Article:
The proposal is to automatically produce debugging symbols for everything in the archive, without the developers needing to add -dbg packages everywhere, which are rarely used and right now we mirror everywhere.


Created: ?EmilioPozueloMonfort

Target: Squeeze


This thread in debian-devel expresses the need of this change. The reasons mentioned there include:

We don't want to completely remove them without having a replacement though. They are very useful when the time arises. The proposed replacement is to automatically build .ddeb packages that contain those debug symbols, and that are moved to a separate component/archive that isn't mirrored. That way we get debugging symbols for every binary in the archive with no effort, and solve the mirror problems.


.ddeb packages will be automatically created by helper tools.

dak will accept .ddeb packages and move them to a repository that isn't mirrored by default.

A share would be provided shipping all the debugging symbols that use build ids (so it's easy to mount it in /usr/lib/debug/.build-id/ and have all the debugging symbols available to debuggers and anything that needs them).


Helper tools (e.g. debhelper and CDBS) will be modified to build a .ddeb package(only if there are architecture-dependent packages for the architecture they are being built). It would be done incrementally by only building .ddebs if debhelper's compat is strictly greater than (say) 7 (in the case of debhelper and CDBS using This way we don't suddenly risk breaking lots of packages. The transition would be as easy as bumping debhelper's compat (and checking that everything is fine, as usual when you bump it). Modifying helper tools means we build .ddebs everywhere, and not only on buildds, which is good because of reproducibility, no hacks on the buildds, no buildd changes needed, no need for source-only uploads.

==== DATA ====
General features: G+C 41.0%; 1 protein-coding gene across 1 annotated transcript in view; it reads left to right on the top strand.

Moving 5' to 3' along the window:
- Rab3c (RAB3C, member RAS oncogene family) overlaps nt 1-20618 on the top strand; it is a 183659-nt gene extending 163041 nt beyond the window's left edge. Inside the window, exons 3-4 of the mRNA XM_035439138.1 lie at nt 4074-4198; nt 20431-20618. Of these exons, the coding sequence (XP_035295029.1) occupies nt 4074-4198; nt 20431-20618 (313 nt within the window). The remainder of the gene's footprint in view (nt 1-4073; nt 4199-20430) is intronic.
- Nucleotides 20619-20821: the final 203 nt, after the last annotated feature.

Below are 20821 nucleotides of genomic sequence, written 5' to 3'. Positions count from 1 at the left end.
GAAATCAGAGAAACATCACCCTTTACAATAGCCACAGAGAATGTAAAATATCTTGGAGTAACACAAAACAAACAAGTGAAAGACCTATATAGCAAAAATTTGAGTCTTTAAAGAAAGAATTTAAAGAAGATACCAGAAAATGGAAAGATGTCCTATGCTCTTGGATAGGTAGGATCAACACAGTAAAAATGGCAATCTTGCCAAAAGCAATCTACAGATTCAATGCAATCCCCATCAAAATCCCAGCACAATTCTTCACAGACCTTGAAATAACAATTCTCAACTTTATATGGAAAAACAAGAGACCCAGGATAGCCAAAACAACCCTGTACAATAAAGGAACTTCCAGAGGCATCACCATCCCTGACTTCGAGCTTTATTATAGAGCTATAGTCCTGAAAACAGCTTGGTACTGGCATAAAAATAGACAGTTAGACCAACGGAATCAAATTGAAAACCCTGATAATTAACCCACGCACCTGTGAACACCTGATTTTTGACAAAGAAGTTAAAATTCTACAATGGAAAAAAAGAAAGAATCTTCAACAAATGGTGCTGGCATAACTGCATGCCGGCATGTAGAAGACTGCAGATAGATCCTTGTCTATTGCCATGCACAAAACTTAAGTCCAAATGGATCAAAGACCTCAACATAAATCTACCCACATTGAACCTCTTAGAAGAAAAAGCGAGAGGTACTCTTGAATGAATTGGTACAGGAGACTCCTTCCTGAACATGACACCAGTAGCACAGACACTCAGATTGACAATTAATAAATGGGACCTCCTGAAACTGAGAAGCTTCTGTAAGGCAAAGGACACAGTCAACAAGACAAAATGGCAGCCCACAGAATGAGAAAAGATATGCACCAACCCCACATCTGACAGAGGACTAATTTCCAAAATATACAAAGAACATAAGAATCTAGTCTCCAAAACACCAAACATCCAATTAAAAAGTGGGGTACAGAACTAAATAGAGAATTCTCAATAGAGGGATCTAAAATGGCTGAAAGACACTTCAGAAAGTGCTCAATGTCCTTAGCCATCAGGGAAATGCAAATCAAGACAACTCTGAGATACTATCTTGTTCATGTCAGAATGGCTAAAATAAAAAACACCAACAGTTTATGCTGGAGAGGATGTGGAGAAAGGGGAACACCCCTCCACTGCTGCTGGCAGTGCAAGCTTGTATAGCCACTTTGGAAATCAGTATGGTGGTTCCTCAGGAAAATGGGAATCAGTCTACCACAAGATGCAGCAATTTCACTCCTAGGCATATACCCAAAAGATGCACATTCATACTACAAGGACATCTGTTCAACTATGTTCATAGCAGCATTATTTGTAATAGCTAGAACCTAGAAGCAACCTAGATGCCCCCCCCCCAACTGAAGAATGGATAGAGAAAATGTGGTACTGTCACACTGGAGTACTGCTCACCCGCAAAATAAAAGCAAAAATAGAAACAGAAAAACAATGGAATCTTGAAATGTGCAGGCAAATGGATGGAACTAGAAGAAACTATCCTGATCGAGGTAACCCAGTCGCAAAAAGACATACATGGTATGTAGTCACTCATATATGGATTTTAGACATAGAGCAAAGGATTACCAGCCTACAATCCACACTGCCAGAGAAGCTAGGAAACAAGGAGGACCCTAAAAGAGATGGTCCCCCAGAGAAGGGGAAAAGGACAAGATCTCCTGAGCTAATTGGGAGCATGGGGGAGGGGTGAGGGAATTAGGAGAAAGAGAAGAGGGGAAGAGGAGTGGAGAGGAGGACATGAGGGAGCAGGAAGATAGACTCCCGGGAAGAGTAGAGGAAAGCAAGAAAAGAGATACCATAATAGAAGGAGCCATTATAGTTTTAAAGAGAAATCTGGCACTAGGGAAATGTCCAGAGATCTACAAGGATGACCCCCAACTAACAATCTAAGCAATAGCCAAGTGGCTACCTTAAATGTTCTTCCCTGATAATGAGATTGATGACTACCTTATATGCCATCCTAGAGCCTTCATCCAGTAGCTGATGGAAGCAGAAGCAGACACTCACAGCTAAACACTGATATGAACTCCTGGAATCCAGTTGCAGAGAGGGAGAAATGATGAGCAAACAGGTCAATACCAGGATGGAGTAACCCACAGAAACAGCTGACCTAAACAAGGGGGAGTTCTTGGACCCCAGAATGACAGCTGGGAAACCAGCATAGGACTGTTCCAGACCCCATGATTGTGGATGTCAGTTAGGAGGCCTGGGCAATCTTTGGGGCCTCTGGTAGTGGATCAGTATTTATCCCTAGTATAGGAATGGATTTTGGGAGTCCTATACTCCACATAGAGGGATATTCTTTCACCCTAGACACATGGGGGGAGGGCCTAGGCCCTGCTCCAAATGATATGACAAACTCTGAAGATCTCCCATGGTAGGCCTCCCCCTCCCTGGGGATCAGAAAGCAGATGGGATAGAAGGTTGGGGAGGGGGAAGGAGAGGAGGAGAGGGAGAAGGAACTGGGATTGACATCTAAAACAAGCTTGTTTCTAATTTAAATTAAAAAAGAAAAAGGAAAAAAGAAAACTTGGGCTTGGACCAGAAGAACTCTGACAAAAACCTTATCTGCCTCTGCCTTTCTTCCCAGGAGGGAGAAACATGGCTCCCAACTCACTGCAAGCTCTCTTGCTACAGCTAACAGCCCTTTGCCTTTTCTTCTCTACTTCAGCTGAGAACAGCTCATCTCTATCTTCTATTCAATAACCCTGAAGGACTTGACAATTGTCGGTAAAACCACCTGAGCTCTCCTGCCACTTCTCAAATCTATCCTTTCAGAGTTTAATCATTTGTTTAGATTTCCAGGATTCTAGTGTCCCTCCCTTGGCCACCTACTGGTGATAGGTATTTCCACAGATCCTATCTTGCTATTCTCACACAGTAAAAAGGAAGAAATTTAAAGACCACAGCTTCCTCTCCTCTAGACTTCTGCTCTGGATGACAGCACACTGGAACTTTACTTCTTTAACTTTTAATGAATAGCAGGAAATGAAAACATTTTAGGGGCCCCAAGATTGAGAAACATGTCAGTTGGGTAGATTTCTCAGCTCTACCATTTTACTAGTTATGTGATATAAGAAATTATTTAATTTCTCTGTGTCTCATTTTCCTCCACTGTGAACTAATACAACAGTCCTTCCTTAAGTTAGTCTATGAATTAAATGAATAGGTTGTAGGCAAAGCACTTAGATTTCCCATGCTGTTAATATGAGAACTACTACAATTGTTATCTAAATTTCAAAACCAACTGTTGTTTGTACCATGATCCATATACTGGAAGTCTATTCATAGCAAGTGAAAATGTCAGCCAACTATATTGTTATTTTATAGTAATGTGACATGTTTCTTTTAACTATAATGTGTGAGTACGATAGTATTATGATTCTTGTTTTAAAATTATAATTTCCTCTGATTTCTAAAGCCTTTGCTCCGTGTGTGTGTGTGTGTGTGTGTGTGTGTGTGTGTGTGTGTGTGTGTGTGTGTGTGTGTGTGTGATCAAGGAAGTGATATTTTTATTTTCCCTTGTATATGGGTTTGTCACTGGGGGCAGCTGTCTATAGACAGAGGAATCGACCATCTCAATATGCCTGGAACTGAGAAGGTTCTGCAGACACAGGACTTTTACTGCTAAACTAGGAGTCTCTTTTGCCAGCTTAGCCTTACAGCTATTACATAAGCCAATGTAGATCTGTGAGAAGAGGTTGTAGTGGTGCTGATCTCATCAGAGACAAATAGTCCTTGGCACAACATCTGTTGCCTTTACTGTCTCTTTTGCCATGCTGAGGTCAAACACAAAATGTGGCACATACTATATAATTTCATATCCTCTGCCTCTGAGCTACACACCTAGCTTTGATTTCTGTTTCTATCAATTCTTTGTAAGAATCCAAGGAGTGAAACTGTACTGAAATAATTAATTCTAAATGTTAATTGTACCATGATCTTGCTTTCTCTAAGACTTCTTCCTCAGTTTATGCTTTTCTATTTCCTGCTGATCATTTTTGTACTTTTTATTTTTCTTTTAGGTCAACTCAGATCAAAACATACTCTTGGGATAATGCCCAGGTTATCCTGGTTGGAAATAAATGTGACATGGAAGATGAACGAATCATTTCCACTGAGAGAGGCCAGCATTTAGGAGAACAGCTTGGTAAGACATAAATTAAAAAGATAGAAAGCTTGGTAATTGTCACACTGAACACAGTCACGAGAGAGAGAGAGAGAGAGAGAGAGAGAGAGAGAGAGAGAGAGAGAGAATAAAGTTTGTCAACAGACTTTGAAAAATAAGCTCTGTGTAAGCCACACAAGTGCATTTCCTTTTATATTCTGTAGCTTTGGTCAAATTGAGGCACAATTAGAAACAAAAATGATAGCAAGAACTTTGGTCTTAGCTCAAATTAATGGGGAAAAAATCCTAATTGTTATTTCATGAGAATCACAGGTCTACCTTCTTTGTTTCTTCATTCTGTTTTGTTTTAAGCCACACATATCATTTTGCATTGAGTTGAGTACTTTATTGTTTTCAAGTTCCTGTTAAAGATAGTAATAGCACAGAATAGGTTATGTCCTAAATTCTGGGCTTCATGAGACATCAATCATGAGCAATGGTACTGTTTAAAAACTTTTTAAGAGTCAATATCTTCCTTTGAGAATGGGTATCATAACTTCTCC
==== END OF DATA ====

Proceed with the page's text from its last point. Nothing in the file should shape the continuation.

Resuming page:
In the case of packages already shipping -dbg packages, a .ddeb won't be automatically created for them. In the case the -dbg packages only ship debugging symbols, it's as easy as removing those packages, and automatically the .ddeb will start to be created. However it may be the case that those -dbg packages don't (only) ship debugging symbols (e.g. python2.5-dbg ships an interpreter). In those cases, it would be possible to set a variable or pass an option to debhelper so that it creates a .ddeb anyway. If the package was also shipping debugging symbols, it could stop doing so as they will now be in the .ddeb.